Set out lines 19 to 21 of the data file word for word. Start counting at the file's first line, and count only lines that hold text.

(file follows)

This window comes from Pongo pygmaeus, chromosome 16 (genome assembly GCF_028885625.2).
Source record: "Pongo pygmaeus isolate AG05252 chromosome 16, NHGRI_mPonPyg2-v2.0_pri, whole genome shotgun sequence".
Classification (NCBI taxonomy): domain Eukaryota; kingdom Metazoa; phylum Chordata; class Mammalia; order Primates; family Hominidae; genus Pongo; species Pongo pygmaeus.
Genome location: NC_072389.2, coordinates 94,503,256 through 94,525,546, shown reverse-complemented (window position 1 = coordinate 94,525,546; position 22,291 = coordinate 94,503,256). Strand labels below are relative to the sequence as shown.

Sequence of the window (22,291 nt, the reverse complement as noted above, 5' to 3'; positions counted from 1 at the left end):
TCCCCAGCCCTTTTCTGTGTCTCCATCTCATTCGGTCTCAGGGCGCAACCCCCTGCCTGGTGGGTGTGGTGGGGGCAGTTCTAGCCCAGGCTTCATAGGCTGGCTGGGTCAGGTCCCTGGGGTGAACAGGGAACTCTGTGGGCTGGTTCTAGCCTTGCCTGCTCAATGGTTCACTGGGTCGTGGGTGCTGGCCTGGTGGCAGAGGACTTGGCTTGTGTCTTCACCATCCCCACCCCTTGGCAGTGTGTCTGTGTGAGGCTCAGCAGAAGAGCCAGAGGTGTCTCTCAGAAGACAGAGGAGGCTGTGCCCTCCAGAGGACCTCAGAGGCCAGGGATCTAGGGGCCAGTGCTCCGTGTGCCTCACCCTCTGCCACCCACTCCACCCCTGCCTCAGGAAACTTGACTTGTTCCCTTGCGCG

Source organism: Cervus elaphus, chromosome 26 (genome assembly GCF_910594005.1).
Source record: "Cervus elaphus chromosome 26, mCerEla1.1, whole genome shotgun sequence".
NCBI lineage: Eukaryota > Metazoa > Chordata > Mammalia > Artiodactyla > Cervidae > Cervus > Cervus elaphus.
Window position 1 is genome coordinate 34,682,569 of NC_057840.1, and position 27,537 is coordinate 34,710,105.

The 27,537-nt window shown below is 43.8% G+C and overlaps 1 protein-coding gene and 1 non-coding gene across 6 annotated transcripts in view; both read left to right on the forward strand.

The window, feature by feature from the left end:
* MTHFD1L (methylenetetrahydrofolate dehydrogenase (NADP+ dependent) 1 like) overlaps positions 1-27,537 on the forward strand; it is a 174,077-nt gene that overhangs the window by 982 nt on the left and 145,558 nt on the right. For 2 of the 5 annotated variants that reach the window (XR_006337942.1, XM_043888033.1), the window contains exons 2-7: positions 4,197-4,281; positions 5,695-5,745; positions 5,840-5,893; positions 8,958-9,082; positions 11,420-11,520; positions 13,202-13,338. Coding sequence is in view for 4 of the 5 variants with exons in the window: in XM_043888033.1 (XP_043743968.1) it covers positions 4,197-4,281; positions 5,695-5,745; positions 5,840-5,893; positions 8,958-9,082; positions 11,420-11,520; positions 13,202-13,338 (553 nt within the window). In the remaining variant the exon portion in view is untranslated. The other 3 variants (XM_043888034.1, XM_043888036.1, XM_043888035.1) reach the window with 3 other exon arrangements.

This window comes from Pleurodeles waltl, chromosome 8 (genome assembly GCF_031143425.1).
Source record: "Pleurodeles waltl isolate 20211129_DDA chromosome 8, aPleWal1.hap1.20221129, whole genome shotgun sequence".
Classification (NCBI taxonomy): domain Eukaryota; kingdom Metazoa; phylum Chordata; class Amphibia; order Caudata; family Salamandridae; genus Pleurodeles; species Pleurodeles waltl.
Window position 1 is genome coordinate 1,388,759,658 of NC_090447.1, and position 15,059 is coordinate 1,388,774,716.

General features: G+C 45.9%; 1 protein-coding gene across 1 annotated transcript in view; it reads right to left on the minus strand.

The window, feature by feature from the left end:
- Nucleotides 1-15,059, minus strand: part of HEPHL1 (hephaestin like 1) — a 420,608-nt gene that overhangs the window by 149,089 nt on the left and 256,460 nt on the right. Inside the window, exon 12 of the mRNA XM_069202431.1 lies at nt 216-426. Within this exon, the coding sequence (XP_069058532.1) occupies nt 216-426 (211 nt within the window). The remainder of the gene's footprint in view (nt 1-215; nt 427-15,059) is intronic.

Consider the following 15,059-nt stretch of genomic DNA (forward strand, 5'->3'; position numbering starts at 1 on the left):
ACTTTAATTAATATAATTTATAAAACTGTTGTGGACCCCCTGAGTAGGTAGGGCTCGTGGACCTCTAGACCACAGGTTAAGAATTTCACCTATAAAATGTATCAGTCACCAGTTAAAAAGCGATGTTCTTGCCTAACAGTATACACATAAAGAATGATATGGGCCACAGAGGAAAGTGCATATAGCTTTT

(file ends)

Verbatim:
The window, feature by feature from the left end:
- Nucleotides 1-15,059, minus strand: part of HEPHL1 (hephaestin like 1) — a 420,608-nt gene that overhangs the window by 149,089 nt on the left and 256,460 nt on the right. Inside the window, exon 12 of the mRNA XM_069202431.1 lies at nt 216-426. Within this exon, the coding sequence (XP_069058532.1) occupies nt 216-426 (211 nt within the window). The remainder of the gene's footprint in view (nt 1-215; nt 427-15,059) is intronic.

Consider the following 15,059-nt stretch of genomic DNA (forward strand, 5'->3'; position numbering starts at 1 on the left):